Book Review: Level 26: Dark Origins by Anthony E. Zuiker and Duane Swierczynski

This serial killer thriller was billed as the first interactive, “digi-novel,” which means that every couple chapters, the reader is told to log onto a website and watch a short video clip. Is this the future of the book? I doubt it. It’s a fun thriller, even though it’s a bit more run-of-the-mill than its authors would like us to believe.

Some plot spoilers follow (though I promise not to ruin the book for you).

There’s a secret government agency that hunts serial killers and has created a taxonomy of murderers, with twenty-five levels. Amateurs like Son of Sam and John Wayne Gacy are rated at a mere Level 12 or 15. However, there’s a serial killer they call Sqweegel who is off-the-charts evil and has been rated a Level 26. He’s been quiescent for a while, but he’s back with a vengeance, and a retired, psychologically-damaged serial killer hunter named Steve Dark (yes, the names are a bit silly, why do you ask?) who is forced to help catch Sqweegel once and for all. Oh and of course, Sqweegel does his best to torment Dark and his family (what’s left of them; Sqweegel has killed most of Dark’s relatives before the book even began). There are plenty of plot twists and turns, and Zuiker and Swierczynski don’t pull any punches. This is a brutal story, even moreso than I ha expected when I began reading. If you’re at all squeamish about mixtures of sex and violence, avoid this one.

I must address the digital component of the book, because it’s such an integral part of the story and because it’s really the one thing that sets the book apart from dozens if not hundreds of similar thrillers. Here’s my biggest complaint about the supplemental videos: there were just too darn many of them. Twenty total, which meant that they came roughly every twenty pages, and the book had pretty big print, so I would have to stop reading, get up, go to my computer, load and watch a video every few minutes. More often than not, I found myself setting the book down when I hit the next video and coming back to it later. The videos themselves weren’t bad – acting was generally if not universally decent, and from some cool character actors I like. One of the videos was surprisingly sexually explicit, which didn’t bother me, but it might some folks. The casting on a couple parts was questionable: the lead male actor wasn’t believable as Steve Dark (he was played by a scrawny hipster type with a little tiny ponytail) and despite that Dark’s wife was supposed to be white (noted explicitly in the text and on a medical form in one of the videos), she was played by a light-skinned African American woman. I guess my biggest complaints about the videos themselves (other than their frequency) was that most were superfluous, showing action that could have been easily described in the text, and that they weren’t actually supplemental to the text – they often reveal, literally, “what happens next” in the story. So while some of the videos were pointless, the reader absolutely cannot skip any of the videos or the following chapter wouldn’t make much sense. I will say that the videos were critically important for one reason: they show how Sqweegel moves (imagine a psychotic contortionist in a head-to-toe white latex catsuit). Without seeing him in action, he wouldn’t have been half as creepy, so from that perspective, the videos were a valuable addition, but I certainly didn’t need twenty of them.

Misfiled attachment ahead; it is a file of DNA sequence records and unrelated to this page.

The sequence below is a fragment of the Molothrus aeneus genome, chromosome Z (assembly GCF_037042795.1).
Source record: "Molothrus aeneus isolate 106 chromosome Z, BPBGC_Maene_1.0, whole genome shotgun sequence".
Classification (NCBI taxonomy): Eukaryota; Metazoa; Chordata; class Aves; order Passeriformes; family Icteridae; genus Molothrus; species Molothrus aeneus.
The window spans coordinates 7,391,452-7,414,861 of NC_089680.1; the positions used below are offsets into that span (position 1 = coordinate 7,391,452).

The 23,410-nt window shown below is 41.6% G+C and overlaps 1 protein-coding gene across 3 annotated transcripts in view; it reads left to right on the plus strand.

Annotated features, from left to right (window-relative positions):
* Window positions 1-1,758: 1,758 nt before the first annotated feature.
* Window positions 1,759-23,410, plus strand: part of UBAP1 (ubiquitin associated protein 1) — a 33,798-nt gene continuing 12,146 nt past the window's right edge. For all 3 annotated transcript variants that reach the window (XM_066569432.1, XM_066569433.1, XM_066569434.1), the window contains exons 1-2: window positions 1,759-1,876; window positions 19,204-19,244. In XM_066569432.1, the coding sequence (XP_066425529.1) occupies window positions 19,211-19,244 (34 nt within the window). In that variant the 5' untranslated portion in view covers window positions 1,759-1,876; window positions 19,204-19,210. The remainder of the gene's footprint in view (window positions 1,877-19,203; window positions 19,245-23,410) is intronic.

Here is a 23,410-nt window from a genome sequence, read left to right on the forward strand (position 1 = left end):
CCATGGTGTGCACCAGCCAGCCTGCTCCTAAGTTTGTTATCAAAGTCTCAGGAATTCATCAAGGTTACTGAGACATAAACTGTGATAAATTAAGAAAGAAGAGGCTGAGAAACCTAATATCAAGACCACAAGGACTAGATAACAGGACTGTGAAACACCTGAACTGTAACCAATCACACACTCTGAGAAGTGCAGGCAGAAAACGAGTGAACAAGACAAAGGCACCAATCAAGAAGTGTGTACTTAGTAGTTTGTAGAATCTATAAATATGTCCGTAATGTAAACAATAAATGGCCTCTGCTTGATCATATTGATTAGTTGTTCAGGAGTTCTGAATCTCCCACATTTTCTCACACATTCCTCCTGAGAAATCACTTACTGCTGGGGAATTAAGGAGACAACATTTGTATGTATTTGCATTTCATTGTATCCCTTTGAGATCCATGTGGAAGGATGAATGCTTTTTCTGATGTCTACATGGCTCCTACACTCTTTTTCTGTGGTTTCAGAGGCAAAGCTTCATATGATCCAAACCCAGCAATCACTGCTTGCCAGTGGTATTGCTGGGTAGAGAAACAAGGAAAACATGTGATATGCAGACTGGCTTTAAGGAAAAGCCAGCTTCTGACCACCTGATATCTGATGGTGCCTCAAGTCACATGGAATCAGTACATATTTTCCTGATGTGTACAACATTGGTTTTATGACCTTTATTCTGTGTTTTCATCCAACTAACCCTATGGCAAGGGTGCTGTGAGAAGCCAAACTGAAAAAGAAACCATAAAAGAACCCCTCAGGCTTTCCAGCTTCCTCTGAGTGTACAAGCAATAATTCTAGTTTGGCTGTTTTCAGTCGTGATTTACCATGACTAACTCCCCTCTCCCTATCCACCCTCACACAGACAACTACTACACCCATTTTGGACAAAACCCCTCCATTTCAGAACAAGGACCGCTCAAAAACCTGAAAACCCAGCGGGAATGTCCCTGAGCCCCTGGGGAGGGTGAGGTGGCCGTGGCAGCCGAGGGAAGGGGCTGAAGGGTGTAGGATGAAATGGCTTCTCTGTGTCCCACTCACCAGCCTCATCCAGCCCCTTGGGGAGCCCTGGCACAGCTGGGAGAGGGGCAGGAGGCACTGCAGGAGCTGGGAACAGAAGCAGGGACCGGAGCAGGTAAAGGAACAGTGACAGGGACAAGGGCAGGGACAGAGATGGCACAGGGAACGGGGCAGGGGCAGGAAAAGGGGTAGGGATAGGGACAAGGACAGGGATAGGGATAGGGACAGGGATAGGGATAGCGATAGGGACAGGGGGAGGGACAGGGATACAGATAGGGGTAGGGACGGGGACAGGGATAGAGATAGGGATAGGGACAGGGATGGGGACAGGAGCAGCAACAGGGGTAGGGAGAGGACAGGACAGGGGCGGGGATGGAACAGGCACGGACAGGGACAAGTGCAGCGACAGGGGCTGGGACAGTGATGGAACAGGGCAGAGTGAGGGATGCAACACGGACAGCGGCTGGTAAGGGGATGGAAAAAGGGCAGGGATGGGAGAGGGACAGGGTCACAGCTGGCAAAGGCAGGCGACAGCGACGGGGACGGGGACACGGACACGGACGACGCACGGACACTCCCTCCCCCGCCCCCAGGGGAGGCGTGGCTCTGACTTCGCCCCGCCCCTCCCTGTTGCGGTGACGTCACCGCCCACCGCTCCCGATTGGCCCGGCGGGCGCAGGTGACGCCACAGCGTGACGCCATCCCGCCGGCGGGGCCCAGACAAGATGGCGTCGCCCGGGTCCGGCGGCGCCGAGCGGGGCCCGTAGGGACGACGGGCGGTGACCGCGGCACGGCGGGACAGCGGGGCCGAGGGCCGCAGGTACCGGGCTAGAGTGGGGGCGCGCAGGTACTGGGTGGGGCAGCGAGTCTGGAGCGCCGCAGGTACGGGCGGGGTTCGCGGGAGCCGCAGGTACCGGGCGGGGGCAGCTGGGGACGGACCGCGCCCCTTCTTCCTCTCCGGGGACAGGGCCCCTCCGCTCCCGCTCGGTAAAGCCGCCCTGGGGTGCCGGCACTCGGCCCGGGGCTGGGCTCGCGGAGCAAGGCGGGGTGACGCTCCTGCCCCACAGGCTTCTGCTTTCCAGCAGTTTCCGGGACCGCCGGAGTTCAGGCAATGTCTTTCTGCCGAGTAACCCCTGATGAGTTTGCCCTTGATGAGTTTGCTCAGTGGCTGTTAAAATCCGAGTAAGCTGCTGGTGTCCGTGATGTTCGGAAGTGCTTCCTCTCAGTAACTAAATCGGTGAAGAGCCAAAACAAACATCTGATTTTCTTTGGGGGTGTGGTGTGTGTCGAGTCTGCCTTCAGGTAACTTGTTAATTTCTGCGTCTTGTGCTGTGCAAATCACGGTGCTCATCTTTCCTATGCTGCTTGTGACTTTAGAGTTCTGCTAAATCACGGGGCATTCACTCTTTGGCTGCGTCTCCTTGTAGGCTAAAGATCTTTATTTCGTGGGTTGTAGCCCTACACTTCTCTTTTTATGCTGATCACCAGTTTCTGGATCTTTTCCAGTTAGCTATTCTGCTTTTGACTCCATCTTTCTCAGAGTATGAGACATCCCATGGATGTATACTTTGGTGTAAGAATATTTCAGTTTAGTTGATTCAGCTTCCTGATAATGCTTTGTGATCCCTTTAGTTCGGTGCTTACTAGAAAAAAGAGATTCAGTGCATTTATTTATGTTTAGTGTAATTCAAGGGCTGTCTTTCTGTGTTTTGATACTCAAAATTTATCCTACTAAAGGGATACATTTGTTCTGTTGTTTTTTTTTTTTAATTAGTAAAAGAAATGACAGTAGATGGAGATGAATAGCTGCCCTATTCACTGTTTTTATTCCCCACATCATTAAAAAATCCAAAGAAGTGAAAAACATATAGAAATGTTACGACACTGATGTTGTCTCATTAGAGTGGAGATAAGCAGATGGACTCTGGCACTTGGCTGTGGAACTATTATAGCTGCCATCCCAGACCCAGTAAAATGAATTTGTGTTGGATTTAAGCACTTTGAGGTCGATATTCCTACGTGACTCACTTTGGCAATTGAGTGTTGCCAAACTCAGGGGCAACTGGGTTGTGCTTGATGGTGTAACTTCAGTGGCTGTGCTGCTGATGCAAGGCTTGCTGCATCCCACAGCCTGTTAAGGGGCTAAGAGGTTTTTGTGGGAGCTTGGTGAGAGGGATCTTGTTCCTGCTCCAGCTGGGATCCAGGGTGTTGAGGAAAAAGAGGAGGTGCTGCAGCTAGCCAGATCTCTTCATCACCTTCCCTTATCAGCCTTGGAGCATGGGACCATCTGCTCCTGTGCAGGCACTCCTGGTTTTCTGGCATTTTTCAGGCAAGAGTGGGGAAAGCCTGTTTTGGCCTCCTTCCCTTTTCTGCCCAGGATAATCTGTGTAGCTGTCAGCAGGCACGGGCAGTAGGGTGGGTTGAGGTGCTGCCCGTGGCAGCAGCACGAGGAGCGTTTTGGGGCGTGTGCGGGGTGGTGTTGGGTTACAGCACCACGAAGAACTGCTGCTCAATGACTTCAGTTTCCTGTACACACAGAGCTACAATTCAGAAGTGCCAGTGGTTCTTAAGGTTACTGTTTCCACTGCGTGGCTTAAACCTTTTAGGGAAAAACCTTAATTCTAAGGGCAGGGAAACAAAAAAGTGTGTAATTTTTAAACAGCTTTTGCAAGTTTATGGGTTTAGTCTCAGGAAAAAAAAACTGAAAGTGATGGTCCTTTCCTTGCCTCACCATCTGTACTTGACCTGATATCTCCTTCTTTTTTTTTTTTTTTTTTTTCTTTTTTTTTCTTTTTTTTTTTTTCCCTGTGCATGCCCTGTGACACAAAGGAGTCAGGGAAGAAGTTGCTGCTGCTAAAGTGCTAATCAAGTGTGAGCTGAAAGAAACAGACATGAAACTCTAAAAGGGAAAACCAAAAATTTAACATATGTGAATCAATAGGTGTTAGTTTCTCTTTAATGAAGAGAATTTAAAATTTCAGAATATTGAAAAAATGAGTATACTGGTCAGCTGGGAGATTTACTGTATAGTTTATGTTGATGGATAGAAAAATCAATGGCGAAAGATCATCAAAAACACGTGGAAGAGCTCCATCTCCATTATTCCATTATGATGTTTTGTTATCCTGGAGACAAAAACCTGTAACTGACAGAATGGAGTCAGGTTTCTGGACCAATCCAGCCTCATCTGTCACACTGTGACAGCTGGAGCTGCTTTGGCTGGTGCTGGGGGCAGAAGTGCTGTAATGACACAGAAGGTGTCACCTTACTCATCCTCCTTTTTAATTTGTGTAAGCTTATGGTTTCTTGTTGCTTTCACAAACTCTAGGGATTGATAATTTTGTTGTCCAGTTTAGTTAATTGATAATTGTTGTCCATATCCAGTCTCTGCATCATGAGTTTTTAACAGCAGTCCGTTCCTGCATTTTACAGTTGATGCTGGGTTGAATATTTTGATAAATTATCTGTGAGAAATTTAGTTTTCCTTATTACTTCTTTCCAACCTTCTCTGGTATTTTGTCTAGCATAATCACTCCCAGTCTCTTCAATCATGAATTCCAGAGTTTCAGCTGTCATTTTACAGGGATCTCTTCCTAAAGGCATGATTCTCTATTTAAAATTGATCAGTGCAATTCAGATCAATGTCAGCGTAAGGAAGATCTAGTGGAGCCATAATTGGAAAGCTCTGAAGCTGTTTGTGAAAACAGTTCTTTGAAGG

Ultimately, I give this one 3.5 stars out of 5. At its heart, this is a more or less traditional maverick serial killer hunter vs. an over-the-top serial killer. We’ve all seen this before, and if you’ve read one, you’ve basically read them all. Yes, Sqweegel is even more over-the-top than most serial killers (some of the stuff he does really is horrific), and the videos are an interesting touch, but they do little more than obfuscate the fact that this is a simple, familiar tale. It’s certainly not bad by any means, but it’s nothing earth-shattering either. There are two follow-ons (the third volume has not yet been released), and I’m curious enough how it turns out that I will probably pick up the second book in the trilogy, but I’m in no rush.

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Review copyright 2011 J. Andrew Byers

Book Review: Fun and Games by Duane Swierczynski

This is a really good book. And best of all, it’s the first volume in a new thriller trilogy that I’m excited about.

Some plot spoilers follow.